They ensure that pupils secure their knowledge and understanding in phonics well. In Reception, children practise their sounds and use them to spell words. Teachers show children how to form letters accurately.

Learning is well structured and carefully sequenced so that pupils develop their knowledge and understanding well. For example, in science, pupils in Year 5 use accurate scientific language to explain their understanding of evolution. Pupils in Year 1 use their knowledge about the seasons to compare the number of daylight hours.

In mathematics, pupils have developed a range of strategies to check and explain their understanding. They describe how the methods they are learning help them. Pupils in Year 2 identify patterns in number bonds that help them to work out other calculations.

Pupils' books show a breadth of work across the curriculum. On occasions, however, pupils' handwriting and presentation is not as good as it could be.

Pupils with special educational needs and/or disabilities (SEND) are supported well.

Pupils receive targeted support to build their confidence and enable them to be successful.

Pupils are proud of the responsibilities they have such as being a school captain, a play leader or a member of school council. After-school clubs, including netball, tag rugby, choir, football and memory club, are well attended.

A large proportion of pupils access the school's breakfast club. They enjoy taking part in 'wake up, shake up' activities.

Pupils are almost always exceptionally well behaved.

Pupils demonstrate respect and courtesy as a matter of course. Pupils who need extra help to make the right choices about their behaviour are supported well. Staff keep detailed records of any behaviour incident and how it has been dealt with.

They want behaviour to be of the highest quality. The pastoral support for pupils and families is strong. Families are helped with essentials such as food and transport costs when they need them.

Governors have a very clear view of the work of the school. They hold leaders to account and offer valuable support and appropriate challenge. Leaders and governors are highly supportive of the staff team.

They are mindful of staff workload and take positive steps to reduce it where they can. Staff appreciate the carefully planned training and support they receive. They are proud to work at St Chad's.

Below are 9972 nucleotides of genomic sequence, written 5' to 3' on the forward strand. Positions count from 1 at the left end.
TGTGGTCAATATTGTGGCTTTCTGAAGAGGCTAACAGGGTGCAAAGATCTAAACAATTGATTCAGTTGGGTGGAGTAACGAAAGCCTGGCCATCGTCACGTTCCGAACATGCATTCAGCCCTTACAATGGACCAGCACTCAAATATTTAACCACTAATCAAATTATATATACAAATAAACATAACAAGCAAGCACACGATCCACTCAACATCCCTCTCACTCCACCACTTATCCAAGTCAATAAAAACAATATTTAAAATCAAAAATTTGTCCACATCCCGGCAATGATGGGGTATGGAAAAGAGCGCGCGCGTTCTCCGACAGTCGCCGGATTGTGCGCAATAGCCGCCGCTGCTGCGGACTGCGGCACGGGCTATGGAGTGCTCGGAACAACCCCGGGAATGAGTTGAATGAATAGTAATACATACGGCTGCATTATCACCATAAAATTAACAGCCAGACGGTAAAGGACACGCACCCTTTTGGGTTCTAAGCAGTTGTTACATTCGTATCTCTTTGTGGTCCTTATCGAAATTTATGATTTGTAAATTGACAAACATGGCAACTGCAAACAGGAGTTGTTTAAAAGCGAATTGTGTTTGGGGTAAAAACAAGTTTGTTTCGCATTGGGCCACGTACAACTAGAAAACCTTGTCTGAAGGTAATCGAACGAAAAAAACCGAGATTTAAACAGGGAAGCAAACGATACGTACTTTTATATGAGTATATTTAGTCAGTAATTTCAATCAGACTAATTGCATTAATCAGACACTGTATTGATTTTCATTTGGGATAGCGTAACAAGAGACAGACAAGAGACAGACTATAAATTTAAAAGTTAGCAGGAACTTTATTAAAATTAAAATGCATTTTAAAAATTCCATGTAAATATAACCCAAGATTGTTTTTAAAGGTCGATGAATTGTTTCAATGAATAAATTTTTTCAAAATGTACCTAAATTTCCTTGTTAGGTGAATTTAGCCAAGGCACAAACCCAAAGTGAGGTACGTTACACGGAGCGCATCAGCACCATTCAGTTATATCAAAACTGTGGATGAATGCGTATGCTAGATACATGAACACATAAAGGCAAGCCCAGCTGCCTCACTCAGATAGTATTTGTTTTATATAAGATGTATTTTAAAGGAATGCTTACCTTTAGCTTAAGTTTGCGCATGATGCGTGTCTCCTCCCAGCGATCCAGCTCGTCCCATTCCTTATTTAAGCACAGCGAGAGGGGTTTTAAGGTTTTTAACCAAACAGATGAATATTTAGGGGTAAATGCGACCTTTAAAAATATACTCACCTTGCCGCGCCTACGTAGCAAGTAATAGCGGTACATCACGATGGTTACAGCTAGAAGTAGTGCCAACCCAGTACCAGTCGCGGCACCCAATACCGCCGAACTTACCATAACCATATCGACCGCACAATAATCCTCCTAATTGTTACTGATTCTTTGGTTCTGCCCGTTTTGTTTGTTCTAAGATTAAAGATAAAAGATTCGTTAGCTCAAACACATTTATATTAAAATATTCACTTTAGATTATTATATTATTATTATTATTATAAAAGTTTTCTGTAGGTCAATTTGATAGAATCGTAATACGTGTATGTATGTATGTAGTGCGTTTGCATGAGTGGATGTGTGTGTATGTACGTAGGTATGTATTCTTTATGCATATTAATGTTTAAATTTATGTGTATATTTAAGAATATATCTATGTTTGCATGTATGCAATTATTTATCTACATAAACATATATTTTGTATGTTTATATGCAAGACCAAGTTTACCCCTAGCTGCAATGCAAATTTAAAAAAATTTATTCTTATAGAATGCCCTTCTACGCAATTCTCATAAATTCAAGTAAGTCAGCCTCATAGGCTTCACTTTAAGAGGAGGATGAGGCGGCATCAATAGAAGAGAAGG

The arrangements for safeguarding are effective.

The safeguarding of pupils is a high priority. Staff are vigilant and diligent.

Procedures for the recruitment of staff are thorough and well organised. Staff show a good understanding of safeguarding procedures. Leaders respond swiftly to safeguarding concerns.

They ensure that pupils and families get the right support at the right time.

Staff are well trained especially in safeguarding issues that are pertinent to their community. Leaders and staff ensure that they address local issues through the school's curriculum.

Staff provide parents with helpful advice and support to keep their children safe when using the internet.

What does the school need to do to improve?

(Information for the school and appropriate authority)

Leaders have recently provided updated handwriting training for staff. Despite this, the quality of pupils' handwriting varies.

Leaders should continue to embed the school's approach to handwriting. Teachers should insist that pupils maintain a consistent quality of handwriting and presentation in all their work and support them to do so.


When we have judged a school to be good we will then normally go into the school about once every four years to confirm that the school remains good.

This is called a section 8 inspection of a good school or non-exempt outstanding school. We do not give graded judgements on a section 8 inspection. However, if we find some evidence that the school could now be better than good or that standards may be declining, then the next inspection will be a section 5 inspection.

Usually this is within one to two years of the date of the section 8 inspection. If we have serious concerns about safeguarding, behaviour or the quality of education, we will convert the section 8 inspection to a section 5 inspection immediately.

This is the first section 8 inspection since we judged St Chad's Catholic Primary School to be good on 7–8 May 2015.